Fifteen-hundred-dollar hotel bills for two-night and three-day conferences in Long Beach — $1,500! That is the latest gem I have uncovered on the Council expense reports and credit card statements.
Citing a $2.6 million budget shortfall, the Apple Valley Town Council unanimously approved reductions in employee compensation and benefits last week. However, that only produces $455,000 in savings and Town Manager Doug Robertson is hinting at cuts in services to make up the rest.
What is so fascinating is that in 2018 it is so easy and relatively painless for local governments to be transparent and accountable to the taxpayers. For example, take my recent investigation into the expense reports and credit card statements of each Apple Valley Council member.
Some Review readers may recall the 1993 comedy “Groundhog Day” featuring legendary comedian Bill Murray. Murray plays a weatherman assigned to cover the annual Groundhog Day event in Punxsutawney, Pennsylvania.
“Boeing” Barb Stanton loves to fly on the taxpayers’ dime. Since the beginning of 2015, it appears she has flown on at least 21 trips at a cost of approximately $7,500 on airfare and related fees.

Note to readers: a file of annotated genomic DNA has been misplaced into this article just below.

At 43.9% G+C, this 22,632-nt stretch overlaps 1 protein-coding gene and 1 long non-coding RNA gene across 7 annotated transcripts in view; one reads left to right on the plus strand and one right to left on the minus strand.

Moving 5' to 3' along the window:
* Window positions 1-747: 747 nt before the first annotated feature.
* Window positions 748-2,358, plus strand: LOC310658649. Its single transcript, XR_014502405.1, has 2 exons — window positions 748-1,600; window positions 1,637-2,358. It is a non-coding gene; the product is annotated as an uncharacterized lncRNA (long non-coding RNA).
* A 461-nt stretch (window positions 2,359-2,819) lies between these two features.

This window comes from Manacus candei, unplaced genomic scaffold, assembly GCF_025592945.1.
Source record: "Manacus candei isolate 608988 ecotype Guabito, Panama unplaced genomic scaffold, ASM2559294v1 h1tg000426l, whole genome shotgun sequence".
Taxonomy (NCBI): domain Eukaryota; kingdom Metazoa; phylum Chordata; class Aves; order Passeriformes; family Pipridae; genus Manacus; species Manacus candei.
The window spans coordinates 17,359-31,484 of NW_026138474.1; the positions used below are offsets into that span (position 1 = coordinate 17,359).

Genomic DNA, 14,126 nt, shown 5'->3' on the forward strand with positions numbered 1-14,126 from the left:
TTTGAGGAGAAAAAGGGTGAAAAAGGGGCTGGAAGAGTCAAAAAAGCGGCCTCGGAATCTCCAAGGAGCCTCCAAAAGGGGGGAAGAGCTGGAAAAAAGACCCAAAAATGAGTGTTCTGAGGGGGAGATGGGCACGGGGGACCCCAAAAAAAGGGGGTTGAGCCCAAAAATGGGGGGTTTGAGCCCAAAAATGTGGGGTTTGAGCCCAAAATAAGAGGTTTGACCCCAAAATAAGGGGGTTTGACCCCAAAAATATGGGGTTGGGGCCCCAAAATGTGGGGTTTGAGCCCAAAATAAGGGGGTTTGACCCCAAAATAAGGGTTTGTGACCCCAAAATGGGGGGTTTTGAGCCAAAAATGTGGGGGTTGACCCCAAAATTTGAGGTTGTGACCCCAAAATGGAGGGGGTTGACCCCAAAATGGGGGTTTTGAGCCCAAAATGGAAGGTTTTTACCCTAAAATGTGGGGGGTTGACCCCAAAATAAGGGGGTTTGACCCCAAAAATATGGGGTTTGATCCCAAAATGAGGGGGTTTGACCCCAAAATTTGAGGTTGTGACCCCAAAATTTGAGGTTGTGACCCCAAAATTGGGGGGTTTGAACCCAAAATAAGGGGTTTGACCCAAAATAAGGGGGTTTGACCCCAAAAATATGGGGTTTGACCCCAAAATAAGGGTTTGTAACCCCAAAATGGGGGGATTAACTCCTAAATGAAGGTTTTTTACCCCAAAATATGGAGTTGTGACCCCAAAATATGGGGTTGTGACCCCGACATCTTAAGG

Mayor Art Bishop used a town credit card to pay for his wife’s airline ticket based on credit card statements recently provided to me by town officials. Bishop claims he reimbursed the town (the town had four days to confirm the reimbursement, but so far, all I hear are crickets), but why is it the town’s responsibility to pay upfront for a spouse’s trip. These trainings are supposed to be business trips, right?
I read with interest with the article “Town clears hurdle with ruling” by Matthew Cabe, February 23, 2018. I have also read the actual California Environmental Quality Act (CEQA) decision issued by Judge Donald Alvarez. Apparently, the mayor and others at the Town have not. The mayor says, “I had complete confidence that the town staff and attorney had properly prepared the documents back in 2015,” which statement is utterly ridiculous in view the Judge’s express statement in his written decision that “The Court will not consider Petitioner’s (Liberty) arguments directed to whether the EIR [Environmental Impact Report] complied with CEQA.” The actual decision did not address the documents and their deficiencies, at all. The decision had nothing to do — zero — with the proper preparation of documents.
Apple Valley incorporated in 1988. Our privately-held water company, on the other hand, has provided us water since 1945. And while Apple Valley has its share of problems, no knowledgeable person can honestly say that water delivery, water quality, or water prices are among them.
Over the last few weeks, I have been examining the credit card statements of our Town Council members. And in the upcoming weeks, I am going to share with you some of the things that have caught my eye.